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Italy’s Po Delta is a nature-rich UNESCO reserve. Now it is at risk from offshore drilling

The Po Delta covers an area of around 500 km2 in northeast Italy.
The Po Delta covers an area of around 500 km2 in northeast Italy. Copyright Riccardo Celio
Copyright Riccardo Celio
By Rebecca Ann Hughes
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The Po Delta is also having to brace against a barrage of problematic, climate change-induced conditions.

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The Po Delta covers an area of around 500 km2 in northeast Italy. Located around an hour south of Venice, the wetlands veined with rivers are some of the largest and richest in the Mediterranean.

Partly created by slow sedimentation and partly by human reclamation efforts, the park is a complex mosaic of lagoons, marshes, beaches and farmland.

However, the UNESCO-designated biosphere reserve is engaged in a long-standing battle against the encroaching Adriatic Sea.

Now, a reignited project to drill for gas offshore is prompting fresh fears of flooding.

Italy’s UNESCO-designated delta is sinking

At the mouth of the Po Delta, where the land is dispersed within a labyrinth of canals and lagoons, a crumbling brick warehouse lies semi-submerged by water. The building was once located on Batteria island along with a scattering of houses.

In the mid-20th century, water began to lap over the island’s shores. It wasn’t caused by sea level rise but by the land sinking. Residents tried to take advantage of the abundance of water by cultivating rice paddies, but by the 1970s, Batteria had to be abandoned to the sea.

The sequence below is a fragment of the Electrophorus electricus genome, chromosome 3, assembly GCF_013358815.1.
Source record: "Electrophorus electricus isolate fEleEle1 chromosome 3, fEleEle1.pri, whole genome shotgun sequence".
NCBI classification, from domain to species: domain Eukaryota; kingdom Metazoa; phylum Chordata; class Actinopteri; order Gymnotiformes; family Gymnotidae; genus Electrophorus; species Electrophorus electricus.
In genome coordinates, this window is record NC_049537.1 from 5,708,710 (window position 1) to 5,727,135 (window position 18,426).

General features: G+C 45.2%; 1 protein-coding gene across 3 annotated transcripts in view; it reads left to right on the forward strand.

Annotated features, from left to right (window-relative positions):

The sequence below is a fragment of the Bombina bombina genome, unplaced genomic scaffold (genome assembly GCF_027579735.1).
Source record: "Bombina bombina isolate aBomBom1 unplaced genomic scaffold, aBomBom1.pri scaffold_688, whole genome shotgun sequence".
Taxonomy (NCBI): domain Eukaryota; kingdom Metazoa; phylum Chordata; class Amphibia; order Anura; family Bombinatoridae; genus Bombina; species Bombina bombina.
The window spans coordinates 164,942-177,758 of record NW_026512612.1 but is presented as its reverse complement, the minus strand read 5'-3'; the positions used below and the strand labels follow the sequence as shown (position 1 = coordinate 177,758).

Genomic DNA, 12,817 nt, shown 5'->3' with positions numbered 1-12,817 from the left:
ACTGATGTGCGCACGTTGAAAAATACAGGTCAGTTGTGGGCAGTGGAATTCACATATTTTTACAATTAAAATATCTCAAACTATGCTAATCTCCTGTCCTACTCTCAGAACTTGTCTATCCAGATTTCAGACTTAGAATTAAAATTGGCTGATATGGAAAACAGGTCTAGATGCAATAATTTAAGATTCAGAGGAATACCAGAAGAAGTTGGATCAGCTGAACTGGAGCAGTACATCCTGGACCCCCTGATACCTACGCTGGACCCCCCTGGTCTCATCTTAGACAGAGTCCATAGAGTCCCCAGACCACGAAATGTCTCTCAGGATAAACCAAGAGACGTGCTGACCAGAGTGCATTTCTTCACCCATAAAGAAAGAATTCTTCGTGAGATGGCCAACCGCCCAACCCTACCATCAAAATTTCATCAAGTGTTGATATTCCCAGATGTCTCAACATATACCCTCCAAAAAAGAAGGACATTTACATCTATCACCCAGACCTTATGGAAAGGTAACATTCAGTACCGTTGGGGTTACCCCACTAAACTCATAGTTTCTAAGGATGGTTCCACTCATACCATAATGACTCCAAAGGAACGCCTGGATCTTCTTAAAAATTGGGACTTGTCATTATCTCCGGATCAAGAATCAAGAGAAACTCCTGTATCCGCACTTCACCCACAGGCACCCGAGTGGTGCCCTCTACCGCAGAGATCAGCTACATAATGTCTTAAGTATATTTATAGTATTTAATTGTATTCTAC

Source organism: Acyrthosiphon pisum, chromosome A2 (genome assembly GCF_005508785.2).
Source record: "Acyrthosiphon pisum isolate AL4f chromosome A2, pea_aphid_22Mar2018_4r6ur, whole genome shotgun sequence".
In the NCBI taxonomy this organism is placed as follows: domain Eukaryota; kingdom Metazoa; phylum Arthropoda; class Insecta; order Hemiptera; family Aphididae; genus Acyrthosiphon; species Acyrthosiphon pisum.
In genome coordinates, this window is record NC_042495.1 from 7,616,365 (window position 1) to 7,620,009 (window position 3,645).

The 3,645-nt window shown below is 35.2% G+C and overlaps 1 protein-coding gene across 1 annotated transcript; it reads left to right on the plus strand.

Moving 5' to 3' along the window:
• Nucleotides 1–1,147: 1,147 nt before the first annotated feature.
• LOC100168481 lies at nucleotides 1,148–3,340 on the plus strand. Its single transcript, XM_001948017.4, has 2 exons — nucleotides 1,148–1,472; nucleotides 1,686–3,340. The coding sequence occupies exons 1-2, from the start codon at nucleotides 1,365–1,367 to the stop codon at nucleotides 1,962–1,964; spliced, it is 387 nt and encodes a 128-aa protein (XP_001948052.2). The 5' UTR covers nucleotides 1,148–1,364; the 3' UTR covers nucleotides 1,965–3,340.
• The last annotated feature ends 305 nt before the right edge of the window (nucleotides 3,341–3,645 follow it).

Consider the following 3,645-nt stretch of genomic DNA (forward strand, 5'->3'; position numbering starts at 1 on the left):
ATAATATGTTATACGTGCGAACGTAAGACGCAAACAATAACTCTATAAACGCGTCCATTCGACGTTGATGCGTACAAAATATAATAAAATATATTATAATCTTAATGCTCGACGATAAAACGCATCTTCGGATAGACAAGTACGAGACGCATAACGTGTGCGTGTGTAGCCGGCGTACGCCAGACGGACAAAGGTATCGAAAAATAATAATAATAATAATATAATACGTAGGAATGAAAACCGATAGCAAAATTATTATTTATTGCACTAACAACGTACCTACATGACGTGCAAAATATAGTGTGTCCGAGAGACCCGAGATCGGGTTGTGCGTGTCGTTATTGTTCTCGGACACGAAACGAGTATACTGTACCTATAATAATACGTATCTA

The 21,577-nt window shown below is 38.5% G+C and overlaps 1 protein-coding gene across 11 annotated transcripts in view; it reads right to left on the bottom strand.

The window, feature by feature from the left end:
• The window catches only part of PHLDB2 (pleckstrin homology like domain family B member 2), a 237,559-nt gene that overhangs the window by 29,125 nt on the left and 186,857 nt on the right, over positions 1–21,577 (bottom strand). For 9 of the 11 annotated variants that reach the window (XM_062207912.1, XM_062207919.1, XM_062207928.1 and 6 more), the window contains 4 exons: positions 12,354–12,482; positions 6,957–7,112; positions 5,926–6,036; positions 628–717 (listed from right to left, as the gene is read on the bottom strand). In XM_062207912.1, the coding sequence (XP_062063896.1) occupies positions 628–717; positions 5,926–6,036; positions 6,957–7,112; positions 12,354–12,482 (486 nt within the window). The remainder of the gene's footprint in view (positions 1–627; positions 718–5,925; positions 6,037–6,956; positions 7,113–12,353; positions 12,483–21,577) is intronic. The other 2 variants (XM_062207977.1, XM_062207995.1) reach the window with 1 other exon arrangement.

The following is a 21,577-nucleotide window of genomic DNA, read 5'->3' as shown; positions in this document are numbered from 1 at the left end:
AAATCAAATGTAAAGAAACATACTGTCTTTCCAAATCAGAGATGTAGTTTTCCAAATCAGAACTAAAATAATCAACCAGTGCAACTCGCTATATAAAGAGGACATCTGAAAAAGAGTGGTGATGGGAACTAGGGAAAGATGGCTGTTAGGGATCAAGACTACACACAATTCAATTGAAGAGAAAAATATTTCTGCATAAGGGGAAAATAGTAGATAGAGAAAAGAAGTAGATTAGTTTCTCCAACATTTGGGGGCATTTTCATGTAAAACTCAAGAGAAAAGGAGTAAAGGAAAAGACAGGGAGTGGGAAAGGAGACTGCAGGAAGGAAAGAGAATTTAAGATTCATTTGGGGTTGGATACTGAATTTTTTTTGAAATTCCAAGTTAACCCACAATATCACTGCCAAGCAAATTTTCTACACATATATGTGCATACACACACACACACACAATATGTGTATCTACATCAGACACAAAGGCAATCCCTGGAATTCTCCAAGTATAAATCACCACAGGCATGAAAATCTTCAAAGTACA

The island’s settlement, though begun earlier, was aggravated by the extraction of gas in the delta that took place between the 1930s and 1960s. The process meant drawing gas and salt water from beneath the ground, causing the already unstable land to sink faster.

Several other areas of land around the edge of the delta also disappeared underwater.

By 1959, there were 1,424 wells extracting as much as 300 million cubic metres of gas a year. After a government investigation found drilling was causing land sinkage, extraction activity was halted in 1965.

From the end of the 18th century to today, some areas of land in the Po Delta have shrunk to four metres below sea level, according to the director of the Po Delta reclamation consortium Giancarlo Mantovani.

Some of the causes are natural, but they account for a fraction of the settlement. An accumulation of sediment brought by rivers causes soil to compact and sink but only around one or two millimetres per year.